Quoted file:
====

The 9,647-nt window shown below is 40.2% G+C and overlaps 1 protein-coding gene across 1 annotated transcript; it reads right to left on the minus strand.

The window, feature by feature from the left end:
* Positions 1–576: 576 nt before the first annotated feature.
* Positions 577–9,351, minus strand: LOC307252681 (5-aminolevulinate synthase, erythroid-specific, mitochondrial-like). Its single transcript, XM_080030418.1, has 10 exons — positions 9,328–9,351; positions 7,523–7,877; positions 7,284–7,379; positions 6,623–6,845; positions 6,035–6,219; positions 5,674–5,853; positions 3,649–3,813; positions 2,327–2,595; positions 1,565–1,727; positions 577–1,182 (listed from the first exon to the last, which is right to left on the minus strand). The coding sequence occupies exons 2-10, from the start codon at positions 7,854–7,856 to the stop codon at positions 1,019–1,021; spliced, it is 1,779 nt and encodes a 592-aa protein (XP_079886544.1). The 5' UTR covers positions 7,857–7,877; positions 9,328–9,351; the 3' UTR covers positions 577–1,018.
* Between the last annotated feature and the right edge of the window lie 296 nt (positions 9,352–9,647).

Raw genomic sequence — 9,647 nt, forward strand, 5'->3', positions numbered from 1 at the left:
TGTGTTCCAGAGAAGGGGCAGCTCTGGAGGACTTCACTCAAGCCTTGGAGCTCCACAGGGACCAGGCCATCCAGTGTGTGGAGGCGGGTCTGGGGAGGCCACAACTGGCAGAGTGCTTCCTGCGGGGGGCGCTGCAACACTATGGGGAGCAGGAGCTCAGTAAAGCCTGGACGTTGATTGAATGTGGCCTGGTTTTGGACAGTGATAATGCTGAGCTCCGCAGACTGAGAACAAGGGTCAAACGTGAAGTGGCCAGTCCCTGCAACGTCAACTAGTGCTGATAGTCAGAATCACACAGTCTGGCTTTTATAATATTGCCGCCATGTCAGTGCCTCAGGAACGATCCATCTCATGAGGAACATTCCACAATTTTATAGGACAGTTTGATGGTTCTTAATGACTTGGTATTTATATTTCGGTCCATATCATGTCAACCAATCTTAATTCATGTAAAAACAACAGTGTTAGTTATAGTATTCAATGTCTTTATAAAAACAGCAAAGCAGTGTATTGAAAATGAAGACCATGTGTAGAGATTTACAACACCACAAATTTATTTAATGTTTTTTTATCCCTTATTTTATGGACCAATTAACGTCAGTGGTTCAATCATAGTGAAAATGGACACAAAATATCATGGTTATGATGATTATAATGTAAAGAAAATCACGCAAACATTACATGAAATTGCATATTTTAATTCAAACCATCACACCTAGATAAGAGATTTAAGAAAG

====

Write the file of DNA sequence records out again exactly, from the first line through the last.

The 9,647-nt window shown below is 40.2% G+C and overlaps 1 protein-coding gene across 1 annotated transcript; it reads right to left on the minus strand.

The window, feature by feature from the left end:
* Positions 1–576: 576 nt before the first annotated feature.
* Positions 577–9,351, minus strand: LOC307252681 (5-aminolevulinate synthase, erythroid-specific, mitochondrial-like). Its single transcript, XM_080030418.1, has 10 exons — positions 9,328–9,351; positions 7,523–7,877; positions 7,284–7,379; positions 6,623–6,845; positions 6,035–6,219; positions 5,674–5,853; positions 3,649–3,813; positions 2,327–2,595; positions 1,565–1,727; positions 577–1,182 (listed from the first exon to the last, which is right to left on the minus strand). The coding sequence occupies exons 2-10, from the start codon at positions 7,854–7,856 to the stop codon at positions 1,019–1,021; spliced, it is 1,779 nt and encodes a 592-aa protein (XP_079886544.1). The 5' UTR covers positions 7,857–7,877; positions 9,328–9,351; the 3' UTR covers positions 577–1,018.
* Between the last annotated feature and the right edge of the window lie 296 nt (positions 9,352–9,647).

Raw genomic sequence — 9,647 nt, forward strand, 5'->3', positions numbered from 1 at the left:
TGTGTTCCAGAGAAGGGGCAGCTCTGGAGGACTTCACTCAAGCCTTGGAGCTCCACAGGGACCAGGCCATCCAGTGTGTGGAGGCGGGTCTGGGGAGGCCACAACTGGCAGAGTGCTTCCTGCGGGGGGCGCTGCAACACTATGGGGAGCAGGAGCTCAGTAAAGCCTGGACGTTGATTGAATGTGGCCTGGTTTTGGACAGTGATAATGCTGAGCTCCGCAGACTGAGAACAAGGGTCAAACGTGAAGTGGCCAGTCCCTGCAACGTCAACTAGTGCTGATAGTCAGAATCACACAGTCTGGCTTTTATAATATTGCCGCCATGTCAGTGCCTCAGGAACGATCCATCTCATGAGGAACATTCCACAATTTTATAGGACAGTTTGATGGTTCTTAATGACTTGGTATTTATATTTCGGTCCATATCATGTCAACCAATCTTAATTCATGTAAAAACAACAGTGTTAGTTATAGTATTCAATGTCTTTATAAAAACAGCAAAGCAGTGTATTGAAAATGAAGACCATGTGTAGAGATTTACAACACCACAAATTTATTTAATGTTTTTTTATCCCTTATTTTATGGACCAATTAACGTCAGTGGTTCAATCATAGTGAAAATGGACACAAAATATCATGGTTATGATGATTATAATGTAAAGAAAATCACGCAAACATTACATGAAATTGCATATTTTAATTCAAACCATCACACCTAGATAAGAGATTTAAGAAAG